Speaking of radio, it was quite a fad back then. At the Junior-Senior Banquet in April of 1929, the menu included Chicken a la Heterodyne with Microphone Potatoes, Bean Tubes, and Kilocycle Cabbage. I guess all those are radio terms. And then after dinner, the Junior-Senior Network put on a radio program. The chief announcer was Thearle Conroy.
Coca-Cola bought an ad in The Blue and White in October 1930 inviting people to listen to their weekly program on a Pittsburgh station. Tune in on station KDKA every Wednesday. Coca-Cola Dance Orchestra. Grantland Rice interviewing sports champions. Broadcast from NBC New York Studios. When the ad ran again in November, the band was an all-string 31-piece dance orchestra, and three different stations were mentioned: the Pittsburgh affiliate had changed to WCAE (which later became WTAE and then WEAE), and the other two were WSAI from Cincinnati and WTAM from Cleveland.
Several stores in town sold radio sets. You could buy a Crosley radio at Eggers appliance store, where the phone number was 1. Jimmie Hoag sold the Orpheus-Leader. Mr. Thompson had the Stewart-Warner and also the Philco. I remember the Majestic, which came in a low boy table model and a high boy floor model that was $30 more.
These sets were expensive. In those days, you could buy a brand-new car for only $585, the price that Shaw & Larrick advertised for a 1930 Whippet four-door sedan. A new radio cost about a quarter of that, or around $150 without the tubes, which you had to buy separately.
But radio prices did come down. By the spring of 1930, they were advertising a Majestic complete with eight tubes for only $116.50. By that fall, you could get a little Crosley for $59.50 complete only a tenth the price of a Whippet.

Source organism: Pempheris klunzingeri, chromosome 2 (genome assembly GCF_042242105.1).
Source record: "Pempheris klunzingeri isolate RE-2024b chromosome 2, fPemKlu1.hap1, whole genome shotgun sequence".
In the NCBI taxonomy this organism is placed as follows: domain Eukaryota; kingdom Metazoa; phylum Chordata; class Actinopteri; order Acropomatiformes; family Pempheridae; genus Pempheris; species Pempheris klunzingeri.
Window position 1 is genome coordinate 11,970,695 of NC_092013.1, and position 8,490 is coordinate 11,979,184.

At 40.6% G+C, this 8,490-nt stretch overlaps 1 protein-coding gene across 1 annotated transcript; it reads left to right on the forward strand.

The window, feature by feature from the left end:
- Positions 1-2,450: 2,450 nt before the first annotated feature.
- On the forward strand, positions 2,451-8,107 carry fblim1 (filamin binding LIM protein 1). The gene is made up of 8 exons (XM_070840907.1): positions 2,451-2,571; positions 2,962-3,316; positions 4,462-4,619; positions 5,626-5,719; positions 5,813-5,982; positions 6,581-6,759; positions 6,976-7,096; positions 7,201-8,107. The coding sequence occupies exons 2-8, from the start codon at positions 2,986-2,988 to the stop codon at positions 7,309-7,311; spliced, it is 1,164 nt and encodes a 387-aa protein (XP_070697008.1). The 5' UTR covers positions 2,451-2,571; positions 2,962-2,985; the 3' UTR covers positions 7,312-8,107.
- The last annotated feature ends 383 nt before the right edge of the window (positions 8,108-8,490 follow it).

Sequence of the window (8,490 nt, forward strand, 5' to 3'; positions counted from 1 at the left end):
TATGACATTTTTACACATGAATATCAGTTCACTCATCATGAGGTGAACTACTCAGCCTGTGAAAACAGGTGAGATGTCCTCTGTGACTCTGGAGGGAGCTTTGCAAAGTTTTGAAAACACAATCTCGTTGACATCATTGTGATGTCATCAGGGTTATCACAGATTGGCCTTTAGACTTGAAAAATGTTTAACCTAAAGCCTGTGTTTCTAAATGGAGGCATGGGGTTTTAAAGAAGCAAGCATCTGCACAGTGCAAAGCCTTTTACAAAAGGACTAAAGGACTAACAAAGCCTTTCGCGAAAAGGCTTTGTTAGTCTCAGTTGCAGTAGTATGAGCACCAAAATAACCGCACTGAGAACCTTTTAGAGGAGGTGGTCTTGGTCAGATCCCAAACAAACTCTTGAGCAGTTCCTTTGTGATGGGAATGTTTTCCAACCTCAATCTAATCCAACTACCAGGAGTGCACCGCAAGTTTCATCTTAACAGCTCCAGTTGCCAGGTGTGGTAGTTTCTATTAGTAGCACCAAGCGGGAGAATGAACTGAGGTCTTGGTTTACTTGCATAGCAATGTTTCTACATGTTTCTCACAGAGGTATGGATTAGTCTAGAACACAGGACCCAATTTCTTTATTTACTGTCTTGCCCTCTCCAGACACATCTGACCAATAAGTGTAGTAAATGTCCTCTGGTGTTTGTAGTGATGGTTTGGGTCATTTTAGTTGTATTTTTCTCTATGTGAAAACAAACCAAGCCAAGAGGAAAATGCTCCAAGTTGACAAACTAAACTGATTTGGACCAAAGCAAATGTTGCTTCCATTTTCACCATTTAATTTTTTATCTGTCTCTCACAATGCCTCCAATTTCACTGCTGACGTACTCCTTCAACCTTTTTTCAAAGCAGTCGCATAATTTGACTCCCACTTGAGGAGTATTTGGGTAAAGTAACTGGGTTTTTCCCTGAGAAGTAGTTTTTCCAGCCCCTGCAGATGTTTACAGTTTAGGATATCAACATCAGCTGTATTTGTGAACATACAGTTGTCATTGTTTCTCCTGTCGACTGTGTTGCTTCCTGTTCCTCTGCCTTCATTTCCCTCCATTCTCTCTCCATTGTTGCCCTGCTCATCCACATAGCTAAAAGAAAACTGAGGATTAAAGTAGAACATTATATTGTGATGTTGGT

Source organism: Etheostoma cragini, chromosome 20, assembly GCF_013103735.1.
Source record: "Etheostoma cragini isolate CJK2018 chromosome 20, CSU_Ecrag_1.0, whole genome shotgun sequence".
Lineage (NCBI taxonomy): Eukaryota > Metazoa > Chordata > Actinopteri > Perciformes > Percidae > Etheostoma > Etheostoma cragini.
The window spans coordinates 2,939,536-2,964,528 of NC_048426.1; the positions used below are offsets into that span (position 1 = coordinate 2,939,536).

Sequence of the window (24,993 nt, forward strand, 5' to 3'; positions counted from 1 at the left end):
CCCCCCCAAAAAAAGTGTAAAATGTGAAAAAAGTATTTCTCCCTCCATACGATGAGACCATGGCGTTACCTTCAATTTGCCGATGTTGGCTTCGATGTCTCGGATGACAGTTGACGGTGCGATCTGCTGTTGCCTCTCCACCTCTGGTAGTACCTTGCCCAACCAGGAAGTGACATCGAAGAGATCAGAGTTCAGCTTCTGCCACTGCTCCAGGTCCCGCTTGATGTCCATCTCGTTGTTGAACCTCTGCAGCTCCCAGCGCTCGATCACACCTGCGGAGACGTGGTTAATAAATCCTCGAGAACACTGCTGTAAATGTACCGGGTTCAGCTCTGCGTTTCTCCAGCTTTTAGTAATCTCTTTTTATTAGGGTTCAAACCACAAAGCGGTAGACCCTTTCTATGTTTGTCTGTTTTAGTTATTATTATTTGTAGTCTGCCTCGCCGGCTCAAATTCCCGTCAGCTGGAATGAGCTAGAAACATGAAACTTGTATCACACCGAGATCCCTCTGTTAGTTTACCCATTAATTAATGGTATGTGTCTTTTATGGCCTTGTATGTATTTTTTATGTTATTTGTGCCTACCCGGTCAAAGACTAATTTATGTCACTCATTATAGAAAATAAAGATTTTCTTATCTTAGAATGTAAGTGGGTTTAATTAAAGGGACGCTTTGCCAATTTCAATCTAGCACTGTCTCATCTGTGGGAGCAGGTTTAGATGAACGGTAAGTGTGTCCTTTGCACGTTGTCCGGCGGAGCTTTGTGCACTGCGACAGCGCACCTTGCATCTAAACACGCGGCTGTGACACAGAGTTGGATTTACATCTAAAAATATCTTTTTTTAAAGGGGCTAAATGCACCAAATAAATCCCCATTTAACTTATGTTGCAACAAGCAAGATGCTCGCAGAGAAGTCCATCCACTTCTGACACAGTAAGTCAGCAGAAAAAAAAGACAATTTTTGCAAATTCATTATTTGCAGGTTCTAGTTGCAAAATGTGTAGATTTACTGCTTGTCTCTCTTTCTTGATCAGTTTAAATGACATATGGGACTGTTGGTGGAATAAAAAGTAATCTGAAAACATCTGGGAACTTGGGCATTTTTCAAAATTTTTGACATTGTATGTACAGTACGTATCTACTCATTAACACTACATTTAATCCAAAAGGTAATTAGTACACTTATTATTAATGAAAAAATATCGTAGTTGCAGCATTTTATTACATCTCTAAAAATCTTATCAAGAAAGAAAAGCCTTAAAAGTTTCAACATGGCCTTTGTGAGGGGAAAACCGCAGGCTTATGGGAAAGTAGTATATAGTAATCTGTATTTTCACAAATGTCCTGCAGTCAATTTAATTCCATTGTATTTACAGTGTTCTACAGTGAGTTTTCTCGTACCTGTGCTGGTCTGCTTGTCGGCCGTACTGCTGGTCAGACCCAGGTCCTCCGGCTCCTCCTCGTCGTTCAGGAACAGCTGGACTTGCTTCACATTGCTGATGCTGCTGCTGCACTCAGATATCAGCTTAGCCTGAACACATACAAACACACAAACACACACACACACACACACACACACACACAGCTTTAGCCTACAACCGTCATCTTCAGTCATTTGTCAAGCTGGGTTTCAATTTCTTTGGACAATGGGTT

A lot of businesses in town sold automobiles, too. New and improved models were introduced every year. Shaw & Larrick were the dealers for Willys-Overland cars, like the Whippet Four and the Willys Six. The Bates Garage had the Hudson and the Essex. And Korte Brothers advertised Chevrolet sales and service.
Gregg & Atherton sold Fords. In their ads they downplayed the fact that they had been offering the same old Model A since 1927. At the same time, they played up the founder of the company, everybodys hero: Henry Ford has added two new body types to the already complete line of Model As.
Drivers could buy Sohio gas and oil at Hoag Electric. Jack Archer had a filling station, and so did Myron Slay, who sold Cities Service gasoline at the Sunrise Park Filling Station. For posterity, I took a picture of a fillin station, with its two gasoline pumps set back from the road.
The Blue and White became an even better student newspaper when I myself wrote an article for it in March of 29. It was called At a Basketball Game. You didnt know your mother was a sports columnist when she was just a 16-year-old sophomore, did you? Here it is.
We were really proud of our basketball team, and we did get all excited and jumped up and down and screamed and everything. I think I told you, Tom, about the night we were playing in a tournament at the McMahon Gym over in Cambridge. I went to Cambridge early so I could shop. I bought a record, some song that I really liked. Back in those days, records were big black 78-rpm disks made out of shellac, and they were fragile. Well, when I got to the gym I laid my things on the floor by my seat, and of course the game got exciting and we started jumping around and cheering, and of course I forgot about the record. Sure enough, when I went to leave, it was broken. I was so disappointed.